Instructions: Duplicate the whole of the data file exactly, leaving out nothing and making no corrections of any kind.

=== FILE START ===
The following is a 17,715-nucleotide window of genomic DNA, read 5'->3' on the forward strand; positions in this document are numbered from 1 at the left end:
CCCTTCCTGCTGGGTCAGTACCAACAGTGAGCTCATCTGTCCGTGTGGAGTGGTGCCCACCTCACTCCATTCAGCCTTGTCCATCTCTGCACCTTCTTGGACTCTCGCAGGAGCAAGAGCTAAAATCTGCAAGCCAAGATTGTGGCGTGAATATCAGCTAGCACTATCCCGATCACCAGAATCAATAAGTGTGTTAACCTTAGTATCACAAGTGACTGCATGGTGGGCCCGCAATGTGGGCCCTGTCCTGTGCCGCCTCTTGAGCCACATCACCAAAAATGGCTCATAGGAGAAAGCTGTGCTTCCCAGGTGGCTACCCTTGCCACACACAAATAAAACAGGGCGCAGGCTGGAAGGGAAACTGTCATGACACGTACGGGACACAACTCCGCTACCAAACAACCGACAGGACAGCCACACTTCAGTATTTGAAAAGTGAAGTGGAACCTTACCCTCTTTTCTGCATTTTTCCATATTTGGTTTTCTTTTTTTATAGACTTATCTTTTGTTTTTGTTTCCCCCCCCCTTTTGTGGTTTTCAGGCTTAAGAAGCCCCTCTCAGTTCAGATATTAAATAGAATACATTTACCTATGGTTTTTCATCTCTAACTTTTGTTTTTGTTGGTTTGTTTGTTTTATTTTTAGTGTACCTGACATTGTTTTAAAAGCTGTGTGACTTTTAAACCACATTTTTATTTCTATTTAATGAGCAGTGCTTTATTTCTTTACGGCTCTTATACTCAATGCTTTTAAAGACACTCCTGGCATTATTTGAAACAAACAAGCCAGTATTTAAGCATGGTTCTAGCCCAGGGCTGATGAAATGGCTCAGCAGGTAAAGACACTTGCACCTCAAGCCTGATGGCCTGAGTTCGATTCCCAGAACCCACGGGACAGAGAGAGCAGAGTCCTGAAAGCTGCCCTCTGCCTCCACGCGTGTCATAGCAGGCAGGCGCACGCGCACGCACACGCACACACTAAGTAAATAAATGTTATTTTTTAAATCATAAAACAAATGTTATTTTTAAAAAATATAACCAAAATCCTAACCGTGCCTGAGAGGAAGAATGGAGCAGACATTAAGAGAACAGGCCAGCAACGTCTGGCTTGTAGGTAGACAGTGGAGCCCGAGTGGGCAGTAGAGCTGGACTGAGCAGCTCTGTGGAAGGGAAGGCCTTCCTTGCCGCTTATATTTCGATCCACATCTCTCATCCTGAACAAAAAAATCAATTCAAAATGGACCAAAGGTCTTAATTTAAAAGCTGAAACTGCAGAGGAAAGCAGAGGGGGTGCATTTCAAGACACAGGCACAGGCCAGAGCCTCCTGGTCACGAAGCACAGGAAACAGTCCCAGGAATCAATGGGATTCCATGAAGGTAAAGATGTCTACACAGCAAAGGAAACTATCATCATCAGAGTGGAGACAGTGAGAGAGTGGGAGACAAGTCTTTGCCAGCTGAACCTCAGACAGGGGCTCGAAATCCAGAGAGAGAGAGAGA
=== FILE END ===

The following is a 17,715-nucleotide window of genomic DNA, read 5'->3' on the forward strand; positions in this document are numbered from 1 at the left end:
CCCTTCCTGCTGGGTCAGTACCAACAGTGAGCTCATCTGTCCGTGTGGAGTGGTGCCCACCTCACTCCATTCAGCCTTGTCCATCTCTGCACCTTCTTGGACTCTCGCAGGAGCAAGAGCTAAAATCTGCAAGCCAAGATTGTGGCGTGAATATCAGCTAGCACTATCCCGATCACCAGAATCAATAAGTGTGTTAACCTTAGTATCACAAGTGACTGCATGGTGGGCCCGCAATGTGGGCCCTGTCCTGTGCCGCCTCTTGAGCCACATCACCAAAAATGGCTCATAGGAGAAAGCTGTGCTTCCCAGGTGGCTACCCTTGCCACACACAAATAAAACAGGGCGCAGGCTGGAAGGGAAACTGTCATGACACGTACGGGACACAACTCCGCTACCAAACAACCGACAGGACAGCCACACTTCAGTATTTGAAAAGTGAAGTGGAACCTTACCCTCTTTTCTGCATTTTTCCATATTTGGTTTTCTTTTTTTATAGACTTATCTTTTGTTTTTGTTTCCCCCCCCCTTTTGTGGTTTTCAGGCTTAAGAAGCCCCTCTCAGTTCAGATATTAAATAGAATACATTTACCTATGGTTTTTCATCTCTAACTTTTGTTTTTGTTGGTTTGTTTGTTTTATTTTTAGTGTACCTGACATTGTTTTAAAAGCTGTGTGACTTTTAAACCACATTTTTATTTCTATTTAATGAGCAGTGCTTTATTTCTTTACGGCTCTTATACTCAATGCTTTTAAAGACACTCCTGGCATTATTTGAAACAAACAAGCCAGTATTTAAGCATGGTTCTAGCCCAGGGCTGATGAAATGGCTCAGCAGGTAAAGACACTTGCACCTCAAGCCTGATGGCCTGAGTTCGATTCCCAGAACCCACGGGACAGAGAGAGCAGAGTCCTGAAAGCTGCCCTCTGCCTCCACGCGTGTCATAGCAGGCAGGCGCACGCGCACGCACACGCACACACTAAGTAAATAAATGTTATTTTTTAAATCATAAAACAAATGTTATTTTTAAAAAATATAACCAAAATCCTAACCGTGCCTGAGAGGAAGAATGGAGCAGACATTAAGAGAACAGGCCAGCAACGTCTGGCTTGTAGGTAGACAGTGGAGCCCGAGTGGGCAGTAGAGCTGGACTGAGCAGCTCTGTGGAAGGGAAGGCCTTCCTTGCCGCTTATATTTCGATCCACATCTCTCATCCTGAACAAAAAAATCAATTCAAAATGGACCAAAGGTCTTAATTTAAAAGCTGAAACTGCAGAGGAAAGCAGAGGGGGTGCATTTCAAGACACAGGCACAGGCCAGAGCCTCCTGGTCACGAAGCACAGGAAACAGTCCCAGGAATCAATGGGATTCCATGAAGGTAAAGATGTCTACACAGCAAAGGAAACTATCATCATCAGAGTGGAGACAGTGAGAGAGTGGGAGACAAGTCTTTGCCAGCTGAACCTCAGACAGGGGCTCGAAATCCAGAGAGAGAGAGAGA